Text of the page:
“I strongly feel that MMOs are a special thing. Trying to save an MMO’s history is like trying to save a festival.”
- Internet Archive historian Jason Scott
A new article from Rock Paper Shotgun explores the lengths that players go to to preserve defunct MMOs -- or even, in the case of the original EverQuest, games that are still running, albeit not in their original form.
The piece details efforts to preserve Star Wars Galaxies and EverQuest on private, emulated servers. Notably, while the server for Star Wars Galaxies -- which shut down in 2011 -- is an unauthorized fan project, the EverQuest server Project 1999 got its blessing from Daybreak Games' former CEO John Smedley.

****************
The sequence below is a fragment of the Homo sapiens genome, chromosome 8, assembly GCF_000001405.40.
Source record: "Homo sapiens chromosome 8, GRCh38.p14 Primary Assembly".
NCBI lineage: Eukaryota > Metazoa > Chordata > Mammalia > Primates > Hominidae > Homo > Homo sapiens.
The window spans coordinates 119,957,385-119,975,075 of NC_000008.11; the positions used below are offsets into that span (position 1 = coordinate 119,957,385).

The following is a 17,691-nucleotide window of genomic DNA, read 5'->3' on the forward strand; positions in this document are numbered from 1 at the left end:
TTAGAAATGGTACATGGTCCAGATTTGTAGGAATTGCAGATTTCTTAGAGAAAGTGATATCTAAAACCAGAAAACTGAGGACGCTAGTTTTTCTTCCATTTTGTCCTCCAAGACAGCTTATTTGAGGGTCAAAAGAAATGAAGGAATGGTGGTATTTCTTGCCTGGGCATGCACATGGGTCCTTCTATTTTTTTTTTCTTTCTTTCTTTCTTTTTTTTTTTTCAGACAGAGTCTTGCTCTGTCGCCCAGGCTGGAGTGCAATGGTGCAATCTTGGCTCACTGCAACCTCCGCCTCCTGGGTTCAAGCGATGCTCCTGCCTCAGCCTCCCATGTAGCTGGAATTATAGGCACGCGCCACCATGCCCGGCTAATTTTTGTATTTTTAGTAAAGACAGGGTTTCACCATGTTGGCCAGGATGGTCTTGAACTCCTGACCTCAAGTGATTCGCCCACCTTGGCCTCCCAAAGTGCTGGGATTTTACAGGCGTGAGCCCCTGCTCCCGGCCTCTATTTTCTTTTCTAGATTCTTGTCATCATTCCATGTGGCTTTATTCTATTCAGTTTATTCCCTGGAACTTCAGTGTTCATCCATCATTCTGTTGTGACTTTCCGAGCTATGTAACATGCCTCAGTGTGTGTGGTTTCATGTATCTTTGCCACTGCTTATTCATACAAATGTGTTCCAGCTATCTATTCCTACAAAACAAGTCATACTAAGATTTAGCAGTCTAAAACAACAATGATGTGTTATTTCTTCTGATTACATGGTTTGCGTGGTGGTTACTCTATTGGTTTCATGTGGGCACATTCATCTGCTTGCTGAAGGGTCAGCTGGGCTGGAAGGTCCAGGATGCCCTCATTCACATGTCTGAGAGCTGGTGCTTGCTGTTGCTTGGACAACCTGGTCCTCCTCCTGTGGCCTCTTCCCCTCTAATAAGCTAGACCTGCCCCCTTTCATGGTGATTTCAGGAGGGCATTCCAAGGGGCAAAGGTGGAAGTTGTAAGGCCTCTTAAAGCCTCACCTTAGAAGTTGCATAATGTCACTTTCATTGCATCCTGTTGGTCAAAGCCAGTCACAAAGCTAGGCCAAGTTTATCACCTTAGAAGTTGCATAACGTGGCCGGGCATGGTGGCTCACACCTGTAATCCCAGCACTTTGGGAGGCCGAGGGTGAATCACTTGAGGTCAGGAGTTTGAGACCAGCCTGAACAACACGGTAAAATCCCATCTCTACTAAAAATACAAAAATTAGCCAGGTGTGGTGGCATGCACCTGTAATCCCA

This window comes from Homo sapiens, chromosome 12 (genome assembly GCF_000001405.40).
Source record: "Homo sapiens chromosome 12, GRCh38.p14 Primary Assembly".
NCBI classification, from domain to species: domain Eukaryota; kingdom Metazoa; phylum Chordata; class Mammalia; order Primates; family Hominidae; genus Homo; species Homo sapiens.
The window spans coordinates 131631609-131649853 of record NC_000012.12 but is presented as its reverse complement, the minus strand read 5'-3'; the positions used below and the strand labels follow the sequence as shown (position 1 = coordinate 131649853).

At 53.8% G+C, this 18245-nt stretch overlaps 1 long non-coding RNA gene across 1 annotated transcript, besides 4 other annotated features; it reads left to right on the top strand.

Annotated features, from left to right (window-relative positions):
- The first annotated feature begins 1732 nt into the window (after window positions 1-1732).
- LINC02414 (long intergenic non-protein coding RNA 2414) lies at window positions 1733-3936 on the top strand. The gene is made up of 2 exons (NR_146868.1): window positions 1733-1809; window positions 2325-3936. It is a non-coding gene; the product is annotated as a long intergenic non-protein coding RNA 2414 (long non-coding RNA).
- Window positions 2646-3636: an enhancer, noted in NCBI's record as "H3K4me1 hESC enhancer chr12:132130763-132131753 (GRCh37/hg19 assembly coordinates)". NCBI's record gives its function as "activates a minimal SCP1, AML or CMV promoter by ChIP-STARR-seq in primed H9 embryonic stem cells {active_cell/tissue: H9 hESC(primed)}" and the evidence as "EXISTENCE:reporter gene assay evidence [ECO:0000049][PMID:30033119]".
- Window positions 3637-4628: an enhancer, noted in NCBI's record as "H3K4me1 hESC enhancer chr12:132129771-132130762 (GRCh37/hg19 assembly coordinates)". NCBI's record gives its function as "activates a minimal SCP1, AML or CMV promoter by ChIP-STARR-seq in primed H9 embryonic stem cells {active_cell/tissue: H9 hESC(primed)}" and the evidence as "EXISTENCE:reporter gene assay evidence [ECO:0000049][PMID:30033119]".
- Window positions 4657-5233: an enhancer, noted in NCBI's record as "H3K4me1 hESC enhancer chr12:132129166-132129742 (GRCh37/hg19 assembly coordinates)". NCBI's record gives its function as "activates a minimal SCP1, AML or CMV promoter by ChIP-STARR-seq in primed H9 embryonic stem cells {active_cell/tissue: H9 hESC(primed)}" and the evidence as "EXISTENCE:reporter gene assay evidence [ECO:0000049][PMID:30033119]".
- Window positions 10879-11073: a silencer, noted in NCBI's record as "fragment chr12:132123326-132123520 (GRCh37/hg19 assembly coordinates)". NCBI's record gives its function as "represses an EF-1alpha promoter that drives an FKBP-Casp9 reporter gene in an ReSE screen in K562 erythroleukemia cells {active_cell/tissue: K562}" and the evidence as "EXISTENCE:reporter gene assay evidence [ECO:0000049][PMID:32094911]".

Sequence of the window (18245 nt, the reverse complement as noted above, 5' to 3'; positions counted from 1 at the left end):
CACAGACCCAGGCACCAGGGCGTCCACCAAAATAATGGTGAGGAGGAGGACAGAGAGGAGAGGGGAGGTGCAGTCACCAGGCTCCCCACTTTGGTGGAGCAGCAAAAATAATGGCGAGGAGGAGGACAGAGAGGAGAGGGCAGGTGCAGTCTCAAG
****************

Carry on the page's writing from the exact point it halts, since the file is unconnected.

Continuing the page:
"He said that they don’t want to paint us as anything other than their number one fans and that we were ‘doing it right.' It’s something that I never thought would happen," says "Nilbog," who maintains a server for the game that offers a snapshot of the game how it looked and played in the early 2000s.
The full article is worth a read, as it delves into issues such as legality and motivation with equal aplomb. And if it whets your appetite for some Star Wars Galaxies history directly from one of its developers, Raph Koster's blog post, A Jedi Saga, is a must-read.
It's also worth noting that while preservation efforts such as these are not legal in the U.S., the Digital MIllennium Copyright Act recently carved out an exemption for single-player games with dead authentication servers.